Christianity in Australia

Christianity in Australia

Postby Fortigurn » 03 Aug 2008, 20:16

In discussion with my trans-Pacific cousins, the subject of religion has arisen frequently. Critical to these discussions is the little understood and under appreciated but utterly radical difference between the history of Christianity in North America and the history of Christianity in Australia. This post is intended to shed some light on why the average Australian and the average North American have very different views and experiences of Christianity, as well as why Australia is a heavily secularized country whereas North America is heavily Christianized.

If this subject does not interest you, please feel free to leave now. Moderators, this is a historical and sociological commentary prompted by personal discussions. It is not a competition in patriotism (I am not a patriot by any description), and I would appreciate it if you kept the patriots well clear of this thread. Apologies for the length.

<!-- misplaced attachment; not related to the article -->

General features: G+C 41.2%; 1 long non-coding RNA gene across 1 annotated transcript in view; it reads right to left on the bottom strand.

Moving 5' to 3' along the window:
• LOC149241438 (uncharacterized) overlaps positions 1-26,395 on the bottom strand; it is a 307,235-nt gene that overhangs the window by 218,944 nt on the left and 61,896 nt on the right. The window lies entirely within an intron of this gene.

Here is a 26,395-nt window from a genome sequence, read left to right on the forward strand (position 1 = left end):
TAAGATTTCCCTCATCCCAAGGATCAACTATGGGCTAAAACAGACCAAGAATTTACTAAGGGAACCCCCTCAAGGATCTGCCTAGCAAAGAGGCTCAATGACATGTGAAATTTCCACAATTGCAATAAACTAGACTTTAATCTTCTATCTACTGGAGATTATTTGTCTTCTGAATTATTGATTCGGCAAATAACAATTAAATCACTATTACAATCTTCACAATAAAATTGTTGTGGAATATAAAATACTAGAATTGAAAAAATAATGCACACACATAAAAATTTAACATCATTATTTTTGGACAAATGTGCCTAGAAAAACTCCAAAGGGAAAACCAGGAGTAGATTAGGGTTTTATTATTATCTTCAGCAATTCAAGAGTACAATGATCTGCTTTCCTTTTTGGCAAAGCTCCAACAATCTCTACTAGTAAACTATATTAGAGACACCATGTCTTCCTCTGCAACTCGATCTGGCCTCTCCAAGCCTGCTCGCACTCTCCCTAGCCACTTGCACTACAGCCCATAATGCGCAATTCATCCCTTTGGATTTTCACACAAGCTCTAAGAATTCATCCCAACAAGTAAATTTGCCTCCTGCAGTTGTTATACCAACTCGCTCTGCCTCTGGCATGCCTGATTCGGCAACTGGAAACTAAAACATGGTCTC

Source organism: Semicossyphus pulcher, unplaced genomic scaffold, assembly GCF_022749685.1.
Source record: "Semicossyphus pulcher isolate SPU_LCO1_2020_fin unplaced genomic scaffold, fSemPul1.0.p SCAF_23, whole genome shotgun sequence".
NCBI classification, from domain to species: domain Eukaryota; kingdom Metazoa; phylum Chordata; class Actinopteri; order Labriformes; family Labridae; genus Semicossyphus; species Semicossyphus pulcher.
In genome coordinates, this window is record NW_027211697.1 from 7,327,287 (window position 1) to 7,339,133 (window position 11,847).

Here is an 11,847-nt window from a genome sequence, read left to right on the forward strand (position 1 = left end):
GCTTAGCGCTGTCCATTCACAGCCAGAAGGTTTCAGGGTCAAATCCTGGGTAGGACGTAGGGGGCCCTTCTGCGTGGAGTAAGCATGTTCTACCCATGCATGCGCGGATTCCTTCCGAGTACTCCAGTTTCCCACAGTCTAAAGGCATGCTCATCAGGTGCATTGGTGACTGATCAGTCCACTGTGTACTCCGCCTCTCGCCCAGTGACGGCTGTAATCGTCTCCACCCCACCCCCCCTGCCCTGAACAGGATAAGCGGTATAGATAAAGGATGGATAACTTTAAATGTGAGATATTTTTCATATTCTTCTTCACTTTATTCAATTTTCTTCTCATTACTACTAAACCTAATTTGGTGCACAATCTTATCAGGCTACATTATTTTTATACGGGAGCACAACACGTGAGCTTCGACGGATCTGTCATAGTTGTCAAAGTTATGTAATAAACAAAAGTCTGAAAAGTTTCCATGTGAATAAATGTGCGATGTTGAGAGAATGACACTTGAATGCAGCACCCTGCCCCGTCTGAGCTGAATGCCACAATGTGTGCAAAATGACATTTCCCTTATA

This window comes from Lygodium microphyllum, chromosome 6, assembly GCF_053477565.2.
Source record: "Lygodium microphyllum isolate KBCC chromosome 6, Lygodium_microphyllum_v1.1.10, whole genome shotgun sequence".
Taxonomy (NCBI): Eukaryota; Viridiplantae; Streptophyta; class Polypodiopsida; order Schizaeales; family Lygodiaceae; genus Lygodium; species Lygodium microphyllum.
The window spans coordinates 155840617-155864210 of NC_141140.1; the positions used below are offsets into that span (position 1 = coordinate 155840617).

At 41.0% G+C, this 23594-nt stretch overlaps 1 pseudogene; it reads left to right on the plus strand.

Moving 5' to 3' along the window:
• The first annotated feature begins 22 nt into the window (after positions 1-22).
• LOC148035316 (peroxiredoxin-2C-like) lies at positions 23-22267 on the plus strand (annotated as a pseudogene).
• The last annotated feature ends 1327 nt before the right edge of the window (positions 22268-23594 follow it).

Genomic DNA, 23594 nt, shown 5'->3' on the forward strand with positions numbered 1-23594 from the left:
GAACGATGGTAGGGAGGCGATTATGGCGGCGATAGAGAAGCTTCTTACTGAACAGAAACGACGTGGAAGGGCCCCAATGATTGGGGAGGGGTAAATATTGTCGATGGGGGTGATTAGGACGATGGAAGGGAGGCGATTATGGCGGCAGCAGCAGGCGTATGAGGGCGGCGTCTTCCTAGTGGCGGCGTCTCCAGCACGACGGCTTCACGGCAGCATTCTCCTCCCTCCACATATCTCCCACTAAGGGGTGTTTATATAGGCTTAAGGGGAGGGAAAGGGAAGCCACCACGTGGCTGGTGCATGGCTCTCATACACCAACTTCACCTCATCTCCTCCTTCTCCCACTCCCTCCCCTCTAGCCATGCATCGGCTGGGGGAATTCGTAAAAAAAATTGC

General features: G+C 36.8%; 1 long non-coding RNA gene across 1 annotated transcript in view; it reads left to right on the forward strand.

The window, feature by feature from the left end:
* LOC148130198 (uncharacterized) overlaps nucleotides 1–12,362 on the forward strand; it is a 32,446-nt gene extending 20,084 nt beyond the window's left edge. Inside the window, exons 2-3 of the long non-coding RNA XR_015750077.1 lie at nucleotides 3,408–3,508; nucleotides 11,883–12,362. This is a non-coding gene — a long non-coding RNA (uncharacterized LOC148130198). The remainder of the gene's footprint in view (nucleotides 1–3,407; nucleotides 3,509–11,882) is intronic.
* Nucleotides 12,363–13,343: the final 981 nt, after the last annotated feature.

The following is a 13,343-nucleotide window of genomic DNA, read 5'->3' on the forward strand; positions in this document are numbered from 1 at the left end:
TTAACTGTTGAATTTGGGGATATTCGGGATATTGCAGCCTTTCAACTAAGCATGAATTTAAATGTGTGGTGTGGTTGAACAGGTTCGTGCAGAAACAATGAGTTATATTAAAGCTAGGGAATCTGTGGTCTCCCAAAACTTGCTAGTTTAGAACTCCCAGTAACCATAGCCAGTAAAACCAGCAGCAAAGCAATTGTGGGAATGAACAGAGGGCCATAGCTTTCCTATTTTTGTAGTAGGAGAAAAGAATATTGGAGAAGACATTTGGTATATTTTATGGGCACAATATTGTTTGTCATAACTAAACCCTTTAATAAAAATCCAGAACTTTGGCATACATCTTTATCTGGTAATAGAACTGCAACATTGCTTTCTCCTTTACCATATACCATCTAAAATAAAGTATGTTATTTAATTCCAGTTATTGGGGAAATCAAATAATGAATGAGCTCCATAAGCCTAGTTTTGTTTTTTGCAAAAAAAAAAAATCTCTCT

The saving grace of Christianity in Australia is that (unlike the US), we weren't founded by a group of fanatical religious zealots, but by a group of convicts and settlers whose Christianity (if any), was pragmatic, non-elitist, anti-authoritarian, anti-institutional sympathetic, and humanitarian. Vive le difference.

Australian Christianity wrote:"Any political candidate who declared God was on his side would be laughed off the podium as an idiot or a wowser (prude, intrusive bluenose)." Robert Hughes


Australian Christianity wrote:'America's urban foundations were laid by English puritans. In other words, those people with the institutional psychology that Jesus challenged. Australia's urban foundations were laid by English Convicts. In other words, the type of rejects that Jesus hung around with.

The difference in urban foundations has in turn shaped the nature of Christian expression in the two countries.'


Australian Christianity wrote:'While most Americans are quite happy with religion being intertwined with the institution, Australians tend to be very suspicious of such a mixing.